I began to doubt the traditional publishing path in January 2021. I returned to my room on base after working military duty and considered the pros and cons of each publishing option. My gut told me that neither the writing quality nor the story quality was a problem. Timing would be the issue.

I share the frustrations with many unknown writers who must sell an agent on the quality of their work in a short elevator pitch. It’s like love at first sight. The agent must fall in love with the beginning of the manuscript. Additionally, the agent must be a good fit, a story the agent can champion to a publisher. As nearly every agent wrote to me, “fiction is very subjective, and just because this wasn’t a good fit for me, that doesn’t mean that someone else won’t feel differently.”

Maybe I was too impatient. Maybe I could sign with an agent after spending more time researching potentially the right agents for my book. Maybe I could find an agent by traveling to workshops or conferences or events during a COVID environment. All of this indicated lots of time, and finding an agent was still a great unknown. Then the agent would need to sell my story to a publisher. When the publisher had my story, they would likely recommend plot changes, or title changes, or thematic changes.

Was this length of time worth a potentially large advance or a faster growth in sales because of the publisher’s marketing and advertising reach?

I didn’t want to change the title. I didn’t want to change the story. If I had approached writing this novel differently, considering the business aspects of it, I would’ve written a shorter book. I considered telling the protagonist’s story as a child rather than showing his complete coming of age, but I felt the story had more impact If I showed Jeremiah’s transformation in one book.

Could I be an independent author? I had registered the domain name for my website and the limited liability corporation as Michael Paul Author. I had made business cards and given them to people throughout 2020 when they asked me what I did for work. On one occasion I was talking with a group of lawyers, and when asked where I worked, I stumbled slightly. I gave the man my business card, but I didn’t know what to say. Am I an author? I didn’t have a book published yet. I gave him the tagline for the book and said the book would be published at some point. Conversations from that moment onward haven’t been as awkward, but I lead with saying writing is my job, then I transition to discussing Cornerstone.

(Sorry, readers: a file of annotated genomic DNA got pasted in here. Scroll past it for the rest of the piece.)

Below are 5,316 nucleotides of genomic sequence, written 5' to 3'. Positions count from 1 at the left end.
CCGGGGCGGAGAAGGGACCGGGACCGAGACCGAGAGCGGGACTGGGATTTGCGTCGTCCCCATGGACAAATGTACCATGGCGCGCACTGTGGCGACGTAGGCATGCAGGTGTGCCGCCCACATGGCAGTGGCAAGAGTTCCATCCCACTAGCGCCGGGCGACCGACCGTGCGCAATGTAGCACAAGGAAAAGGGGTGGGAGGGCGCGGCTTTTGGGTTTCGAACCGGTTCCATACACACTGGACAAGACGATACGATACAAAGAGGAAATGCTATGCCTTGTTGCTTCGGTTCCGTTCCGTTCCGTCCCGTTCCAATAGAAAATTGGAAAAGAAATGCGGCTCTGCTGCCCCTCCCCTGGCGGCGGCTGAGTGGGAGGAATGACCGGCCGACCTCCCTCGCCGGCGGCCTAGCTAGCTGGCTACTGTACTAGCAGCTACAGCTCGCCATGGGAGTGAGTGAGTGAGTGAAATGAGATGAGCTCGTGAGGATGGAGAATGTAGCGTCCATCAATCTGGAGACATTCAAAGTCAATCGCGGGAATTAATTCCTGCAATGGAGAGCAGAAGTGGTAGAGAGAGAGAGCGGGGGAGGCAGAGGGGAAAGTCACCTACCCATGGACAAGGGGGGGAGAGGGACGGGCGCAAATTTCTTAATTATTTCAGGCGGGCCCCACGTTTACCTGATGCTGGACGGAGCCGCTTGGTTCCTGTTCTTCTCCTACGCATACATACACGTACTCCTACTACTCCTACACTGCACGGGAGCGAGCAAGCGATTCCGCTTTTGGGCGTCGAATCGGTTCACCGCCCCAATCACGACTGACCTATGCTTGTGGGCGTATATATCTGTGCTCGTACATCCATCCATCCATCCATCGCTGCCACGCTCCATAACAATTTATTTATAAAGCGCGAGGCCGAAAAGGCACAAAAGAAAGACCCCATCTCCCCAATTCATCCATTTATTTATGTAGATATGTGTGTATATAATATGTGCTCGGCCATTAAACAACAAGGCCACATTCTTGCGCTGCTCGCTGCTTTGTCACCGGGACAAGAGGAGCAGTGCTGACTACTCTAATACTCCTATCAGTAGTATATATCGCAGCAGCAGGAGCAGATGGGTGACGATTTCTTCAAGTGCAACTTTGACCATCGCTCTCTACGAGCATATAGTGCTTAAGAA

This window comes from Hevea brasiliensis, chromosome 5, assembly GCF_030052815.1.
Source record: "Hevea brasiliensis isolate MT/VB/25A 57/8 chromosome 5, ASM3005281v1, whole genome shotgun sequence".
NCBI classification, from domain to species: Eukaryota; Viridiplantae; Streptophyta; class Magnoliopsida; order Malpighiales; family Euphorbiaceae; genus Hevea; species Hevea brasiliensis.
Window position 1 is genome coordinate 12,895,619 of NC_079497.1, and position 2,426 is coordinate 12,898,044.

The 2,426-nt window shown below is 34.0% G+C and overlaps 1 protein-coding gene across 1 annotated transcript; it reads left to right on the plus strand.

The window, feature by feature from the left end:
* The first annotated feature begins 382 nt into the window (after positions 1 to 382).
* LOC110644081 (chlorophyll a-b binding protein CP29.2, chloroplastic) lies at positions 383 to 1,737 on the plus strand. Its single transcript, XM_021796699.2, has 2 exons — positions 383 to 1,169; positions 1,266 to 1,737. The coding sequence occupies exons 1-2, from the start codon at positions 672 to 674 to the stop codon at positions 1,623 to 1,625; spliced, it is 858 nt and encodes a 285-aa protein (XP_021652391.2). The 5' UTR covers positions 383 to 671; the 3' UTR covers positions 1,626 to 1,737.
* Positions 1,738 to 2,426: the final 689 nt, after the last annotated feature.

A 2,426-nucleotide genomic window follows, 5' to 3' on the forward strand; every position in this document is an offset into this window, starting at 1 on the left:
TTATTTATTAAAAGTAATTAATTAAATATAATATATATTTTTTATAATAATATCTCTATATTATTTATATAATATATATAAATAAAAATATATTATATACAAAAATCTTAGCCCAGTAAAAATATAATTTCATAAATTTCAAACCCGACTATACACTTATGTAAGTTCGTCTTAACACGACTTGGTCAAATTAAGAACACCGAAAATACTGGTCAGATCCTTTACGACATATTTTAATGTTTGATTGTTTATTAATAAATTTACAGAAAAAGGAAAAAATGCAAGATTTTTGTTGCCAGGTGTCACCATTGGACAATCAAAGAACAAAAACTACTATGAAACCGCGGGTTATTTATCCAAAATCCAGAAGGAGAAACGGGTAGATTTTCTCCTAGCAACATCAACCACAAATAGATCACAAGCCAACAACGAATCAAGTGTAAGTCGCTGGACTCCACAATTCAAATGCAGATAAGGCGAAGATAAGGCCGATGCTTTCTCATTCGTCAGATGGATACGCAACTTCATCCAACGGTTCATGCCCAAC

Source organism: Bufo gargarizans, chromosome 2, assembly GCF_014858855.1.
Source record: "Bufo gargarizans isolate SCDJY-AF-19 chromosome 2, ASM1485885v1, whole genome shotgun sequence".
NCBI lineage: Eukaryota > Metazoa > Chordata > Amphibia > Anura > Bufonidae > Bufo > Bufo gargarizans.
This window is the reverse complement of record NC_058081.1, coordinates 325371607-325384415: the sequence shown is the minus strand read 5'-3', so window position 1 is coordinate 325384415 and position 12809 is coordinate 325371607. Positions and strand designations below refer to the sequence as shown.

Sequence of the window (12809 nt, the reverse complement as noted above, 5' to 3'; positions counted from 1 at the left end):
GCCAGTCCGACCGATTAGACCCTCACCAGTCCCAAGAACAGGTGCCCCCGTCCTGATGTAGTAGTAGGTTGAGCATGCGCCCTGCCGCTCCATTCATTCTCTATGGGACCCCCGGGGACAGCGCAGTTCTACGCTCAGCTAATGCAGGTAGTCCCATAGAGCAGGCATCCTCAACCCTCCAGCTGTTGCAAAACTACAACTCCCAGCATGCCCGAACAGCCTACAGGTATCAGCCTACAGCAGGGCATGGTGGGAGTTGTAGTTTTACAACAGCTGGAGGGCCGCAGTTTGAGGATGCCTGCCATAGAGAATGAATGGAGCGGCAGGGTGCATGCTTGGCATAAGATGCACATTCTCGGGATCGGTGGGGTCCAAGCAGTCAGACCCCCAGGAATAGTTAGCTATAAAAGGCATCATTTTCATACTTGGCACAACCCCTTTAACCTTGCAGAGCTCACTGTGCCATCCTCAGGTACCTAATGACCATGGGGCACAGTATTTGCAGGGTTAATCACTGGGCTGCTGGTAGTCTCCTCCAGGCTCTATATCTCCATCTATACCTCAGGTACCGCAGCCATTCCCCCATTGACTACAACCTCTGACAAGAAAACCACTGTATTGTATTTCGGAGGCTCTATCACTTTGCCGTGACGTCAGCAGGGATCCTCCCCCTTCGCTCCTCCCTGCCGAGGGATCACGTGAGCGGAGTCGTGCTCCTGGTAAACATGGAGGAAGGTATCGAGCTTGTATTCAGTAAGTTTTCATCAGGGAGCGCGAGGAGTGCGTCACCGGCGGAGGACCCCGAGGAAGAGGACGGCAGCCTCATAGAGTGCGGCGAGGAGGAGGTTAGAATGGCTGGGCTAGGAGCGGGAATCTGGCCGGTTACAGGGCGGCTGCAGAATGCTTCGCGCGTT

Thankfully, though different, my mind had been restored, and my confidence was beginning to return. I use a daily devotional to pray, and several times throughout January, Isaiah 30:21 kept appearing. This, coupled with the analysis and a gut feeling, confirmed I should independently publish.

 It took me a while to figure it out, but I’ve always been a writer. It comes naturally to me, I enjoy doing it, and I’m willing to put in the hours improving my craft. I have five books written on my heart, and I’m committing to transferring those books onto paper over the next five years or so.

Cornerstone was initially planned as a trilogy, but we’ll see if it goes longer. I plan to write a novel from the perspective of a boy that tells my childhood traumatic experience. Lastly, I want to write a novel the partially tells my grandfather’s story during World War II. I don’t know if this will be a thriller or historical fiction, but I will use my military intelligence experience to support the story.

With increased confidence and better health, I’m now excited for the challenge and adventure of independently publishing. Having made this decision in late January 2021, I began to draft a marketing plan.